1. Hi Larry. Interested to see how this critique develops, but as both the authors have higher degrees in biology I find the headline a bit misleading :-)

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  2. It is very depressing how much of this discussion and commentary focuses on the low standards of 'amateurs' and 'autodidacts' and 'philosophers'. This is an argument from authority. It is also a bit silly, as both these authors have biology degrees, and one published a number of articles in behavioral ecology in their previous career as a scientist. I say that just to neutralise the argument from authority. Now let's focus on the substance!

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  3. RE: There can be no debates but withdrawal of the flawed Evolutionary Theory in Biology of the 20th century past!?

    In addition to the nice LAM criticisms above, I would like to present a more specific but brief critique of the Lu and Barrett paper, point by point as argued in their Abstract above as follows:

    1) “Advocates of an ‘extended evolutionary synthesis’ have claimed that standard evolutionary theory fails to accommodate epigenetic inheritance.” -- This is right; however the standard evolutionary theory (SET) as formalized in the Modern Synthesis (MS) since 1930s-40s, in itself, is flawed beyond repair; therefore any extended theory based on the SET or the MS would be equally flawed to the core.

    Besides the epigenetic inheritance does not invoke the core DNA sequence or genetic inheritance at all; it only involves in certain “on” or “off” switches only to the genetic expressions of the core DNA sequence, depending on its immediate surrounding environmental factors, such as methylations of certain nucleotides in the DNA sequence; and such an epigenetic inheritance is generally non-permanent as demethylation will occur as environmental factors change within the nuclear biochemistry.

    2) “The opponents of the extended synthesis argue that the evidence for epigenetic inheritance causing adaptive evolution in nature is insufficient.” -- That is right; this is because the epigenetic inheritance is not permanent nor sufficiently adequate so as to effect the original DNA sequence or the core genetic inheritance (also see explanation 1 above).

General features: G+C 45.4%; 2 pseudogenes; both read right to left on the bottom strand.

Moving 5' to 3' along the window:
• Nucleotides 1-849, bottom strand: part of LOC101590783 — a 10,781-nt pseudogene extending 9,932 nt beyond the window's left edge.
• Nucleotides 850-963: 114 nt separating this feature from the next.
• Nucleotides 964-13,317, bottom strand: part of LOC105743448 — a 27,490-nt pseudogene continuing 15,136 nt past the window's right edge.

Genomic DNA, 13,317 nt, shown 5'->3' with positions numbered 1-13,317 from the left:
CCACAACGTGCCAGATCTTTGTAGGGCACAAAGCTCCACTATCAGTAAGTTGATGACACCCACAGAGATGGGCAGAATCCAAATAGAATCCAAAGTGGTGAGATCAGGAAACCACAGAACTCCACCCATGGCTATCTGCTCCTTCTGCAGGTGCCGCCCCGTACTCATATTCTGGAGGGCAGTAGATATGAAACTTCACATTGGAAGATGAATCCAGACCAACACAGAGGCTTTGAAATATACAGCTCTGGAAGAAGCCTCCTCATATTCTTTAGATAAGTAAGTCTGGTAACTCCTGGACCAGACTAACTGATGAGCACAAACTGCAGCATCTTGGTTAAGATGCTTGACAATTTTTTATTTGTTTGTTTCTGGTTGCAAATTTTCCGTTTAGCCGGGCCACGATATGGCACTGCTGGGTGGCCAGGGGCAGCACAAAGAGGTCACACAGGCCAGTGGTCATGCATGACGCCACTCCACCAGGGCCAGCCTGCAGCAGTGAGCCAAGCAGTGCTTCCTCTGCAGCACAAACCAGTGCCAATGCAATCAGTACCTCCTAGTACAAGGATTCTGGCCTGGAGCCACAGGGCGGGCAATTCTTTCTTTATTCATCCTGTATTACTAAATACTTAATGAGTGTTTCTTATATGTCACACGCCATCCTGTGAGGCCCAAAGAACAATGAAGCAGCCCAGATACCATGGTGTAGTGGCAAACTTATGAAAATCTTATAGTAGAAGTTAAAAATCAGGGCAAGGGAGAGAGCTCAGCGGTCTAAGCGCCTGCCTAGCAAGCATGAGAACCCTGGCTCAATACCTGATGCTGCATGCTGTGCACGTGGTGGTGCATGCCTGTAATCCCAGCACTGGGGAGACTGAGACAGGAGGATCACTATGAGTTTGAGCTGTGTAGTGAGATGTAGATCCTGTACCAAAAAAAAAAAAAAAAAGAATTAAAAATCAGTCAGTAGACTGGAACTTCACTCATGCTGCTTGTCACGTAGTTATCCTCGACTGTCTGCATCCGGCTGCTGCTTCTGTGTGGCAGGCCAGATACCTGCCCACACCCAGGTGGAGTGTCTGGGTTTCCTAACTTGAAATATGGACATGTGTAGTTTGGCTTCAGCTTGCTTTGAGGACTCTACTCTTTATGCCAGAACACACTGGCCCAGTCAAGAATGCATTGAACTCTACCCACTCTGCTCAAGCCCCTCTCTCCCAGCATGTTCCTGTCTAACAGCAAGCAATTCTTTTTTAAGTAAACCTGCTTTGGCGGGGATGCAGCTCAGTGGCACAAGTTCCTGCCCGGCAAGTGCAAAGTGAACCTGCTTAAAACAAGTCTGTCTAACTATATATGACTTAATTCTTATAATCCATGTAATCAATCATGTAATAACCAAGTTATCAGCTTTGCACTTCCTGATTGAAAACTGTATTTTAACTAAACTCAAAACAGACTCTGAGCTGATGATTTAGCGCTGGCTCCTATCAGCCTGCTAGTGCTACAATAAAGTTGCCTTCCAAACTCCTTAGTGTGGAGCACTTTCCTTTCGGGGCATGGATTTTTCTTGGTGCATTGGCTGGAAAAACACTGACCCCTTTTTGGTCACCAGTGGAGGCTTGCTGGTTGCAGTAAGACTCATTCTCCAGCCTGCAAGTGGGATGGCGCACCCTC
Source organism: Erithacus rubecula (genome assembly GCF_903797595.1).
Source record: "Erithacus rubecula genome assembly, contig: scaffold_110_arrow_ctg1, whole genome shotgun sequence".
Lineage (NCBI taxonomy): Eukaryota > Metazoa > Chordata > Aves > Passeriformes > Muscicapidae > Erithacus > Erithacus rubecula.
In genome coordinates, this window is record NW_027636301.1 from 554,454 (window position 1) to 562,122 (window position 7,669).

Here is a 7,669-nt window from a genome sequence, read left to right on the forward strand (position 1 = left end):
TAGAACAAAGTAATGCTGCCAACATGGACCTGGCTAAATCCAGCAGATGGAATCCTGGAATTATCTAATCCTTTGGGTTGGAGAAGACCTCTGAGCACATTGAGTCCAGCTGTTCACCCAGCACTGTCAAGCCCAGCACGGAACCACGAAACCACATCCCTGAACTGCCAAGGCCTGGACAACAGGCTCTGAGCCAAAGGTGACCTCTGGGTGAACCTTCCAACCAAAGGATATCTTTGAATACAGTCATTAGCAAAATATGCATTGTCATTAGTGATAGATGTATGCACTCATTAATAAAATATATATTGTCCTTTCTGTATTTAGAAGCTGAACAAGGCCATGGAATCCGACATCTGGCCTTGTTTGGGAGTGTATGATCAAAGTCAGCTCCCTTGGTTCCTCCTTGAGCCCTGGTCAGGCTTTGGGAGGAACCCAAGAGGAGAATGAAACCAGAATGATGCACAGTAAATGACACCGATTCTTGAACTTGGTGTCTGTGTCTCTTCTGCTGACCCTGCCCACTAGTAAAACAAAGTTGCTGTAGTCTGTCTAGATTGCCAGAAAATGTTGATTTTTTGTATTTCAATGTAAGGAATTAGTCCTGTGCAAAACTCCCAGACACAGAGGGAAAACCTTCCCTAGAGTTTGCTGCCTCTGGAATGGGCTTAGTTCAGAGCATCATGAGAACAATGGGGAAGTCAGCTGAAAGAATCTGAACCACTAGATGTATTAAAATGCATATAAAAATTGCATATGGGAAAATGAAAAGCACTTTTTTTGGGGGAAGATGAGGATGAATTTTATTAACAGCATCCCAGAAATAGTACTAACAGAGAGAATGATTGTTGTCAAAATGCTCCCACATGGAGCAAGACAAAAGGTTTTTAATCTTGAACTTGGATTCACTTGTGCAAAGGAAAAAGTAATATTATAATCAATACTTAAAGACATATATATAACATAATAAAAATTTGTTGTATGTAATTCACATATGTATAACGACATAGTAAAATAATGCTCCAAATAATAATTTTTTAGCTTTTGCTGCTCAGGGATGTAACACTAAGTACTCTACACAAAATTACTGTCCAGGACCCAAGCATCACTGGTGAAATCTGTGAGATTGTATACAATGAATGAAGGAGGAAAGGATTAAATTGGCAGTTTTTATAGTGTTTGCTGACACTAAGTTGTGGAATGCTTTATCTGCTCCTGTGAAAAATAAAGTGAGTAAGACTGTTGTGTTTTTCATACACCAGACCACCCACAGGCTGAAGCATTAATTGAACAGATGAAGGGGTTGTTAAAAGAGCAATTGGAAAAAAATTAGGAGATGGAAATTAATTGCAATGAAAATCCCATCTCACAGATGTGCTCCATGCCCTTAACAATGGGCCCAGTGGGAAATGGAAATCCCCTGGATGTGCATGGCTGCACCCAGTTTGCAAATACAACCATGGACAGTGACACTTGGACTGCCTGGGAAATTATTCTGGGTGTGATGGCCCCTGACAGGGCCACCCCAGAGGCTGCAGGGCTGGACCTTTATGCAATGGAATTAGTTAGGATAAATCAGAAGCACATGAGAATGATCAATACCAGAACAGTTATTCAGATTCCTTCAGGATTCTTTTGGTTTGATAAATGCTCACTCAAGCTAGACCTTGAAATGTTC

3) “We suggest that the ambiguity surrounding the conception of the gene a background semantic issue in the debate.” -- Wrong! These are the complex and multi-folded cellular background, biochemical, physiological, and genetical issues in the debate!

    4) “Starting from Haig’s gene-selectionist framework and Griffiths and Neumann-Held’s notion of the evolutionary gene, we define senses of ‘gene’, ‘environment’, and ‘phenotype’ in a way that makes them consistent with gene-centric evolutionary theory.” -- On the contrary, this statement is arguing from the faulty anthropomorphic theory of “The Selfish Gene” perspectives; any erudite scholars or philosophers of Science and Biology should know better!

    5) “We argue that the evolutionary gene, when being materialized, need not be restricted to nucleic acids but can encompass other heritable units such as epialleles.” -- Wrong again! This is a neo-darwinist pseudo-scientific statement arguing from ignorance of my arguments as presented in 1 - 4 above; in addition, as the brainiac “meme” pseudo-scientific terminology theory, there is No epialleles has had been defined in genetics or epigenetics at all; the most close scientific term for the epigenetic discovery would be “methylated-alleles” (please see explanations 1 and 2 above)!?

    6) “If the evolutionary gene is understood more broadly, and the notions of environment and phenotype are defined accordingly, current evolutionary theory does not require a major conceptual change in order to incorporate the mechanisms of epigenetic inheritance.” -- Wow! This is a very wishful thinking proclament: Wishing a very flawed evolutionary theory to be broadly understood and accepted by further extending or incorporating even more faulty premises or imaginary epigenetic mechanisms, so as to turn it into a “grand old evolutionary theory” of the 21st century into the future!? Good luck, happy philosophizing!

    Best, Mong 5/6/17usct03:51; practical public science-philosophy critic (since 2006).

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  4. No epi-alleles?
    http://www.sciencedirect.com/science/article/pii/S0169534704001065
    E.g. http://www.nature.com/nature/journal/v401/n6749/abs/401157a0.html